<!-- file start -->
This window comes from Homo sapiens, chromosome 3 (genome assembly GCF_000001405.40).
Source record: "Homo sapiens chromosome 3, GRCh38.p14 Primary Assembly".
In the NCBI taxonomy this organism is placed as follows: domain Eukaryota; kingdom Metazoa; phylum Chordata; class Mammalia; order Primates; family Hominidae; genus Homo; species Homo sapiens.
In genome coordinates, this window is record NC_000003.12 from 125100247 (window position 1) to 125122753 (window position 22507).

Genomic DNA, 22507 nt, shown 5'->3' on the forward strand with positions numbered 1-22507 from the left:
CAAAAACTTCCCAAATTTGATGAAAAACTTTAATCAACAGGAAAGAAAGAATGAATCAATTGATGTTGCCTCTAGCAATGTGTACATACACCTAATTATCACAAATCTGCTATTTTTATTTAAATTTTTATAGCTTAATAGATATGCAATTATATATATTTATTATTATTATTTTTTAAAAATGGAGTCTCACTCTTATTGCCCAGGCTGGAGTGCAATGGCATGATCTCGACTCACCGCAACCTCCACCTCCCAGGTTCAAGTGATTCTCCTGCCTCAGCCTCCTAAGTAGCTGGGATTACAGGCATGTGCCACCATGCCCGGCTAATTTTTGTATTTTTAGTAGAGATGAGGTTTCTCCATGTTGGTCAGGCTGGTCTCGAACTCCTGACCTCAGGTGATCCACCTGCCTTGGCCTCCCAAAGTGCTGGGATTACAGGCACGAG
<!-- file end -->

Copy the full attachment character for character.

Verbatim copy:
This window comes from Homo sapiens, chromosome 3 (genome assembly GCF_000001405.40).
Source record: "Homo sapiens chromosome 3, GRCh38.p14 Primary Assembly".
In the NCBI taxonomy this organism is placed as follows: domain Eukaryota; kingdom Metazoa; phylum Chordata; class Mammalia; order Primates; family Hominidae; genus Homo; species Homo sapiens.
In genome coordinates, this window is record NC_000003.12 from 125100247 (window position 1) to 125122753 (window position 22507).

Genomic DNA, 22507 nt, shown 5'->3' on the forward strand with positions numbered 1-22507 from the left:
CAAAAACTTCCCAAATTTGATGAAAAACTTTAATCAACAGGAAAGAAAGAATGAATCAATTGATGTTGCCTCTAGCAATGTGTACATACACCTAATTATCACAAATCTGCTATTTTTATTTAAATTTTTATAGCTTAATAGATATGCAATTATATATATTTATTATTATTATTTTTTAAAAATGGAGTCTCACTCTTATTGCCCAGGCTGGAGTGCAATGGCATGATCTCGACTCACCGCAACCTCCACCTCCCAGGTTCAAGTGATTCTCCTGCCTCAGCCTCCTAAGTAGCTGGGATTACAGGCATGTGCCACCATGCCCGGCTAATTTTTGTATTTTTAGTAGAGATGAGGTTTCTCCATGTTGGTCAGGCTGGTCTCGAACTCCTGACCTCAGGTGATCCACCTGCCTTGGCCTCCCAAAGTGCTGGGATTACAGGCACGAG